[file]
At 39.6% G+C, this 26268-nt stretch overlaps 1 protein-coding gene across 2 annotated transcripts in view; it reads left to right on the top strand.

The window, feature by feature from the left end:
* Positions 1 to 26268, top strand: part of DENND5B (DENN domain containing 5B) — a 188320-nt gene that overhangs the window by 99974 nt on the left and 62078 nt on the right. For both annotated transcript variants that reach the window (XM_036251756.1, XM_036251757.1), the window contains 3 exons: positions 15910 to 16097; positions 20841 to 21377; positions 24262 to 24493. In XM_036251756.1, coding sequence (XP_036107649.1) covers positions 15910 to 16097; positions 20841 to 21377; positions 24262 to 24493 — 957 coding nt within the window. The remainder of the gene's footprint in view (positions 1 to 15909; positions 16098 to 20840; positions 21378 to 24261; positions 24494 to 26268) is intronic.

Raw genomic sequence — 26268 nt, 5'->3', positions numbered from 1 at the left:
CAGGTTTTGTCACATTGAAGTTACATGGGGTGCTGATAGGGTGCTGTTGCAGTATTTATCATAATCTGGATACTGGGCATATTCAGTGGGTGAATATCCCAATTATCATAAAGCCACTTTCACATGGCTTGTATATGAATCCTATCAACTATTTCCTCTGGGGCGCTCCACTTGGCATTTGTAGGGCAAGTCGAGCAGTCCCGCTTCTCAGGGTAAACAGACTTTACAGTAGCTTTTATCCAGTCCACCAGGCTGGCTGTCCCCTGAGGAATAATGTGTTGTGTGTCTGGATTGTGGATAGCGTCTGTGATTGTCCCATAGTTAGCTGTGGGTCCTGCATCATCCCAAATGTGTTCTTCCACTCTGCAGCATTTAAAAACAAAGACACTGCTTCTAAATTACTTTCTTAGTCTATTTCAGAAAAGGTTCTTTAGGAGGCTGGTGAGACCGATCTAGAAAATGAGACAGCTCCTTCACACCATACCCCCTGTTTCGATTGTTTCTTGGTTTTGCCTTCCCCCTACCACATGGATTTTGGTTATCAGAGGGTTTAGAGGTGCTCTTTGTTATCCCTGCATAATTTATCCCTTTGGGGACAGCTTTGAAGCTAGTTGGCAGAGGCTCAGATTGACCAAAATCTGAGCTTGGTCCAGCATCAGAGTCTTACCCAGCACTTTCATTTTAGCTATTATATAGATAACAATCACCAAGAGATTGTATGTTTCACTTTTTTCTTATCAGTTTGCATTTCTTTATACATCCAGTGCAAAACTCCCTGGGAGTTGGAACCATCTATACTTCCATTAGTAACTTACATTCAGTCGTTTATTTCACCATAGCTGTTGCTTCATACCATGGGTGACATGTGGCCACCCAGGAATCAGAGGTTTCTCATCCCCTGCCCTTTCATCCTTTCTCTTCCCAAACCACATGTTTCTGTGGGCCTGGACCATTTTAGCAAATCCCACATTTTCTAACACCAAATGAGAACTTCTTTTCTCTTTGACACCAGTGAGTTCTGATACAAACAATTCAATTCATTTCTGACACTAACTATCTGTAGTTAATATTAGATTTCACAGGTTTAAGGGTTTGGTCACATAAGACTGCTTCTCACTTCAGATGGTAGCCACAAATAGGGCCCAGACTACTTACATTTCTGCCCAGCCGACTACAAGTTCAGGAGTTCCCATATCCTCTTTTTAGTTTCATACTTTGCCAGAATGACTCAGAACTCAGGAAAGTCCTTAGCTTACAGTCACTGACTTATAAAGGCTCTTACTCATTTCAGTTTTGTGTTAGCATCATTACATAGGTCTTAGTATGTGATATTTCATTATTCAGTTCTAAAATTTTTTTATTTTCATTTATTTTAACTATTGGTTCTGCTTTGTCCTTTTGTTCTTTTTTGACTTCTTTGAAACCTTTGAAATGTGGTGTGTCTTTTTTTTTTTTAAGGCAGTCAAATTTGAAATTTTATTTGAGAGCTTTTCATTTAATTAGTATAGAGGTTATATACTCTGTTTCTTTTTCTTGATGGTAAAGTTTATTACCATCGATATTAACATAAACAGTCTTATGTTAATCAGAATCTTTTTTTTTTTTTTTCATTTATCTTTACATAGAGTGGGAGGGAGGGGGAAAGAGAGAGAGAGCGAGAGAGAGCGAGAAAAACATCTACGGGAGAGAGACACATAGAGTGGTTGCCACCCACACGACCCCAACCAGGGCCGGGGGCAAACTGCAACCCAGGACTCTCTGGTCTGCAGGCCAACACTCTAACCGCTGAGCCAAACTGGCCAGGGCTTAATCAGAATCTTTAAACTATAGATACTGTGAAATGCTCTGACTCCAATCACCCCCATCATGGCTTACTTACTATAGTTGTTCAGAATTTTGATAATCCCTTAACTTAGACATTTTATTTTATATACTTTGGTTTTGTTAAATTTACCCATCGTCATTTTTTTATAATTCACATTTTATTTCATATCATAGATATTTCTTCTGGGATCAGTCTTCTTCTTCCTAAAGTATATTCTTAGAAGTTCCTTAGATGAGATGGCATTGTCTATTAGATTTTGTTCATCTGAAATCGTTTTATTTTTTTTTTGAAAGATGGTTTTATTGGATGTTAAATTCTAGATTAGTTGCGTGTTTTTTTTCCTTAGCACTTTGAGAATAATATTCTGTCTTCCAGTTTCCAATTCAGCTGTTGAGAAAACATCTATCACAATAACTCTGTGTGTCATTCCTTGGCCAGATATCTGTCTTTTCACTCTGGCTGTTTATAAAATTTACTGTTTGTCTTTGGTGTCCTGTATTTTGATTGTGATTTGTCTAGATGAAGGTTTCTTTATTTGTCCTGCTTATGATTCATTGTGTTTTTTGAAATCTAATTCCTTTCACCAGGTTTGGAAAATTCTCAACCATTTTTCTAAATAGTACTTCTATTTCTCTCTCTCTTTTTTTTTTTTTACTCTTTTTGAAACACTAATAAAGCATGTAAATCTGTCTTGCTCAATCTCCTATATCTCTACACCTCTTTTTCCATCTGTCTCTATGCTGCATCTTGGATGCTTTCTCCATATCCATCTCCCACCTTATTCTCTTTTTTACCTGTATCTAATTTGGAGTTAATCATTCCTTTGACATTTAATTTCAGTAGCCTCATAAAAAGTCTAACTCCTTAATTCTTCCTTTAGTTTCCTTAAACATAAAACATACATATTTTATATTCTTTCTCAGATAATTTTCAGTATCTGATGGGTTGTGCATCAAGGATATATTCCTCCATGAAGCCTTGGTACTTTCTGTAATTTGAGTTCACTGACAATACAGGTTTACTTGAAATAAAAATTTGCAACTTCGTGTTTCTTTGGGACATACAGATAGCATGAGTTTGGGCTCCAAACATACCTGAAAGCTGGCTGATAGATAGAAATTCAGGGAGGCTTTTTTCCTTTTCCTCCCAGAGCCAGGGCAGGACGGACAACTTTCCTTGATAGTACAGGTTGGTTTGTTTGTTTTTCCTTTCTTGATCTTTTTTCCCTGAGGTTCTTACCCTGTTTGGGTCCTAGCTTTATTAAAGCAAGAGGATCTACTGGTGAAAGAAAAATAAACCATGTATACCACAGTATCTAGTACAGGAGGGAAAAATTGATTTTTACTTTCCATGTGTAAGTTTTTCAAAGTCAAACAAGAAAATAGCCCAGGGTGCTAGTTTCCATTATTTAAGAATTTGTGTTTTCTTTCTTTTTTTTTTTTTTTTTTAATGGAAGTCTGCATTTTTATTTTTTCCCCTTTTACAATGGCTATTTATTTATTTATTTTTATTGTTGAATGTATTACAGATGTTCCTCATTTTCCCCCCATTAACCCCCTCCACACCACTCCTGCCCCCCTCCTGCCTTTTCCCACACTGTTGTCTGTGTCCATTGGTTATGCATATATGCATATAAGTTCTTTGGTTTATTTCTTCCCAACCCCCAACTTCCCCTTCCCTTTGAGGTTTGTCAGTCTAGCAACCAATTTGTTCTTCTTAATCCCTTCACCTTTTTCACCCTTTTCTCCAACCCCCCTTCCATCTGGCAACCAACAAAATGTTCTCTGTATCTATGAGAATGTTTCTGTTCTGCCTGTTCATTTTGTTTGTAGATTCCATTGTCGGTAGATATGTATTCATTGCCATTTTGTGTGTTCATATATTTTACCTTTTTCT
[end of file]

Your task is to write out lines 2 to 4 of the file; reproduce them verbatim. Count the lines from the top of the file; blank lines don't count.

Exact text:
The window, feature by feature from the left end:
* Positions 1 to 26268, top strand: part of DENND5B (DENN domain containing 5B) — a 188320-nt gene that overhangs the window by 99974 nt on the left and 62078 nt on the right. For both annotated transcript variants that reach the window (XM_036251756.1, XM_036251757.1), the window contains 3 exons: positions 15910 to 16097; positions 20841 to 21377; positions 24262 to 24493. In XM_036251756.1, coding sequence (XP_036107649.1) covers positions 15910 to 16097; positions 20841 to 21377; positions 24262 to 24493 — 957 coding nt within the window. The remainder of the gene's footprint in view (positions 1 to 15909; positions 16098 to 20840; positions 21378 to 24261; positions 24494 to 26268) is intronic.

Raw genomic sequence — 26268 nt, 5'->3', positions numbered from 1 at the left: